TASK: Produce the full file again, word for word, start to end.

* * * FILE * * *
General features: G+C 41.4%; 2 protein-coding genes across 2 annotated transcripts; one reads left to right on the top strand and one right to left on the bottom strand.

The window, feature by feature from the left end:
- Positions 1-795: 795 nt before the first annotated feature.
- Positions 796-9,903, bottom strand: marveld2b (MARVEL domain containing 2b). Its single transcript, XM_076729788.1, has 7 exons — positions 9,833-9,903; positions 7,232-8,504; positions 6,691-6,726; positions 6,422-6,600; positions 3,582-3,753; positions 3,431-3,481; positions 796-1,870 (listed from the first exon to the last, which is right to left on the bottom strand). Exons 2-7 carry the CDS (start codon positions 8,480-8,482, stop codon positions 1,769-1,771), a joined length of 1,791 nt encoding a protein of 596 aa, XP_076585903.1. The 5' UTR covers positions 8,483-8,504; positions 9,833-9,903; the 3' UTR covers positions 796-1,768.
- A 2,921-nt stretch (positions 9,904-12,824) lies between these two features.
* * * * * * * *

General features: G+C 41.4%; 2 protein-coding genes across 2 annotated transcripts; one reads left to right on the top strand and one right to left on the bottom strand.

The window, feature by feature from the left end:
- Positions 1-795: 795 nt before the first annotated feature.
- Positions 796-9,903, bottom strand: marveld2b (MARVEL domain containing 2b). Its single transcript, XM_076729788.1, has 7 exons — positions 9,833-9,903; positions 7,232-8,504; positions 6,691-6,726; positions 6,422-6,600; positions 3,582-3,753; positions 3,431-3,481; positions 796-1,870 (listed from the first exon to the last, which is right to left on the bottom strand). Exons 2-7 carry the CDS (start codon positions 8,480-8,482, stop codon positions 1,769-1,771), a joined length of 1,791 nt encoding a protein of 596 aa, XP_076585903.1. The 5' UTR covers positions 8,483-8,504; positions 9,833-9,903; the 3' UTR covers positions 796-1,768.
- A 2,921-nt stretch (positions 9,904-12,824) lies between these two features.